Henry Samueli once owned a piece of the Anaheim Ducks. According to SI.com, he signed off on a plea deal that got him five years probation and $12.2 million in fines and penalties for lying to federal investigators.
These are just a few of the problems the NHL has had with ill-fitting owners.
This has played a role in the poor financial condition of several teams.
The NHL has made a point of putting franchises in cities that seemingly have no interest in the sport.
That's been foolish and troublesome for the NHL.
Atlanta has lost two NHL franchises. When the Flames left Atlanta following the 1979-80 season, there was no hue and cry in that city that the team had left for Calgary. Yet when the league expanded in 1999-2000, the NHL put a team in Atlanta and called it the Thrashers.
That team played in Atlanta through the 2010-11 season before it moved to Winnipeg and became the Jets.
Why put franchises in cities that don't have hockey backgrounds, hockey climates or hockey desire?
Poor franchise locations have caused problems for the NHL.
It's one thing for the NHL to try and grow the game in non-traditional markets.
The league has had some success in cities like Nashville, Tampa and Washington D.C.
However, when the league has ignored or left Canadian cities, there is something wrong.
For example, the Quebec Nordiques were a memorable World Hockey Association franchise and they were a viable franchise after the WHA folded and they joined the NHL. However, when the league decided that Le Colisee in Quebec City was no longer a viable arena, ownership moved the team to Denver where it became known as the Colorado Avalanche.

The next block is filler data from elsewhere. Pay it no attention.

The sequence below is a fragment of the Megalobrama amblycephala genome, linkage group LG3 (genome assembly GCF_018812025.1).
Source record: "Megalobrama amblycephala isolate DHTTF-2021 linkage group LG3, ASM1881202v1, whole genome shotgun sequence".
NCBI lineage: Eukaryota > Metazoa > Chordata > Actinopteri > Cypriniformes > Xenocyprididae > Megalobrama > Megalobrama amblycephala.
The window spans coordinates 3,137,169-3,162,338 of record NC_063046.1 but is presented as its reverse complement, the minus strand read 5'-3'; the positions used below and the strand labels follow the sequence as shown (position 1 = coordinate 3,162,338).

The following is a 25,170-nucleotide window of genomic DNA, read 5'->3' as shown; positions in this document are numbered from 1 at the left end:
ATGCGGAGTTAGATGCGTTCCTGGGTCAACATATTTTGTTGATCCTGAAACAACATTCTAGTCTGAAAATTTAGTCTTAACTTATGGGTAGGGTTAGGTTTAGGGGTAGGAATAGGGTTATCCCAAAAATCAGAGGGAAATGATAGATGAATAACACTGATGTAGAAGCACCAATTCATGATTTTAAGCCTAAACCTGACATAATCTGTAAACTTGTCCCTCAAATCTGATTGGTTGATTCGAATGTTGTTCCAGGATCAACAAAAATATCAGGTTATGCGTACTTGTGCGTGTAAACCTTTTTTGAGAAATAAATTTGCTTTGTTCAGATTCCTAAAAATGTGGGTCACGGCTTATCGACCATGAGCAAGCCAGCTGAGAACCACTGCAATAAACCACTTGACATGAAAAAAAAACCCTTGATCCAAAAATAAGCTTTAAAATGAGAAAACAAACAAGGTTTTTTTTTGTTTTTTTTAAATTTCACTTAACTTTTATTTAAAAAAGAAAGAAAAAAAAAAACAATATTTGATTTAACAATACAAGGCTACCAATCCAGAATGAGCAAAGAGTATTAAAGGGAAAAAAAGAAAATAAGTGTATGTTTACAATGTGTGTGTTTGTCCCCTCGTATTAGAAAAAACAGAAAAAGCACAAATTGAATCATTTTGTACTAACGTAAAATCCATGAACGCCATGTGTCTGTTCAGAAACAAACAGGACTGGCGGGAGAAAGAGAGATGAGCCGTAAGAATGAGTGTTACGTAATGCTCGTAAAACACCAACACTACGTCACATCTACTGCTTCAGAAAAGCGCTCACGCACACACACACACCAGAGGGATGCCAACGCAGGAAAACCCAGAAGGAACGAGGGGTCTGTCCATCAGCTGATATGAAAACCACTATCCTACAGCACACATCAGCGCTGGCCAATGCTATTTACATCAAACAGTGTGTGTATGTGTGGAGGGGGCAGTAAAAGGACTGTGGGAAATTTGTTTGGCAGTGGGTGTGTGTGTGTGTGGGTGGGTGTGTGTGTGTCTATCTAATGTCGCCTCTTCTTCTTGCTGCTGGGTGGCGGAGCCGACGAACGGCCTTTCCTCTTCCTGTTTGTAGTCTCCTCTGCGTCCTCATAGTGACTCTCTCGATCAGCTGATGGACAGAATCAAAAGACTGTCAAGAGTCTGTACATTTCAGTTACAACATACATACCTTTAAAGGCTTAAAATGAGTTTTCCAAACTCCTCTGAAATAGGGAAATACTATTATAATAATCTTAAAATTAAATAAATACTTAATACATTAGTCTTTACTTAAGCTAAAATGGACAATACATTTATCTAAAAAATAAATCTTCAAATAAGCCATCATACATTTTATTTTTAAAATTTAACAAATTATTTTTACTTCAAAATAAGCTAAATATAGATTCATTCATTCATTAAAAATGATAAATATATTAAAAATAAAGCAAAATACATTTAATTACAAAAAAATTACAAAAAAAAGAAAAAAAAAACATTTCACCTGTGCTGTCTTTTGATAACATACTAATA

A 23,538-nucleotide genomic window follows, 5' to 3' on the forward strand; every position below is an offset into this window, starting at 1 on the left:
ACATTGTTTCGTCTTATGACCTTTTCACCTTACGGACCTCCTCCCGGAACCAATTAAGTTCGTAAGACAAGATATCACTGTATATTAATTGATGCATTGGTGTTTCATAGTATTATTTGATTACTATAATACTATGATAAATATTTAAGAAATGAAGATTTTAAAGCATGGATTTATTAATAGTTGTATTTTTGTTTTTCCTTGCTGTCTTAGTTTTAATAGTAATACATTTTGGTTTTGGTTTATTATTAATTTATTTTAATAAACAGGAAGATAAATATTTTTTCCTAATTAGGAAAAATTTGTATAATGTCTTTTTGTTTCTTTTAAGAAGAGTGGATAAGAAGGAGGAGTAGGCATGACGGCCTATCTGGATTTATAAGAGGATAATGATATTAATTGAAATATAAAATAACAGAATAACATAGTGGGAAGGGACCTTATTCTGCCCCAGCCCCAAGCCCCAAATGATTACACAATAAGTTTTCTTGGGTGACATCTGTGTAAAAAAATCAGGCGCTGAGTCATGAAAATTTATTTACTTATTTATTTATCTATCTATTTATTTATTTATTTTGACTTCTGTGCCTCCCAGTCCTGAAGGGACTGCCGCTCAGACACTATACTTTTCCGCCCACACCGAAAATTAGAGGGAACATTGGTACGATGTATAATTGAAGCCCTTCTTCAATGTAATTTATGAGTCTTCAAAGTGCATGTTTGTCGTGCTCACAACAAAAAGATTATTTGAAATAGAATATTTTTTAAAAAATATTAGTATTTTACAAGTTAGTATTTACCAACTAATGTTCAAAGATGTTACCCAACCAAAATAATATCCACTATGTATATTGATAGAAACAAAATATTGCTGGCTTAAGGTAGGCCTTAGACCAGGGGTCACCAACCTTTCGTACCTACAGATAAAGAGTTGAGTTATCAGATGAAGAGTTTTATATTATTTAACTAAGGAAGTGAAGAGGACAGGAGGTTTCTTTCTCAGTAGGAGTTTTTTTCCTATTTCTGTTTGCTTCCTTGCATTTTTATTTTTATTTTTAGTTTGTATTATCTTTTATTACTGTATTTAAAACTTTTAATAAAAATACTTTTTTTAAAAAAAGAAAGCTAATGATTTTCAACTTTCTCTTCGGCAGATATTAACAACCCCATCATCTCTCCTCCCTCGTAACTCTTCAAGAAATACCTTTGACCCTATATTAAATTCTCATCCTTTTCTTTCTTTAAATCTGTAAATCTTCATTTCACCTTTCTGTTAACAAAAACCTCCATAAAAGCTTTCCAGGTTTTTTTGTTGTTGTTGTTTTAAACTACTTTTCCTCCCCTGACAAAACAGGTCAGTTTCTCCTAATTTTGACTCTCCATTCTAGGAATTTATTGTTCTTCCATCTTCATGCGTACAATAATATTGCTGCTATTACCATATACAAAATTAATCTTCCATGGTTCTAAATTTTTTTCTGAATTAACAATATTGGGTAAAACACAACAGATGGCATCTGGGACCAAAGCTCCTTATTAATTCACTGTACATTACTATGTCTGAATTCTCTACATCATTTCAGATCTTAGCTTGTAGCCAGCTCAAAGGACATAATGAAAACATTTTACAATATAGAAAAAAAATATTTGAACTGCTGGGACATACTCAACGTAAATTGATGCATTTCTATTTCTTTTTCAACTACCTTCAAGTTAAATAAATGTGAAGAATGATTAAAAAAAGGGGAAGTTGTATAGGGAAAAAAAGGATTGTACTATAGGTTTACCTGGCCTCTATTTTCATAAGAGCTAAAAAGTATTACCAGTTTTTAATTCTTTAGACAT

Quebec City has been without a franchise since the end of the 1994-95 season. Hamilton could also support an NHL franchise.
The Conference Board of Canada reported that the country could easily support three more franchises. It said that Quebec City, Hamilton and a second franchise in Toronto could be viable.
Fans who love to watch NHL games love the idea of going to a game and watching their favorite team compete.
However, the cost of going to an NHL game is often prohibitive.
The average price of an NHL ticket is $123.77 in Toronto. That's the most expensive ticket in the NHL, according to Ticketnews.com.
The Dallas Stars have the least expensive ticket at $29.95.
The competitive aspect of hockey often leads to on-ice violence.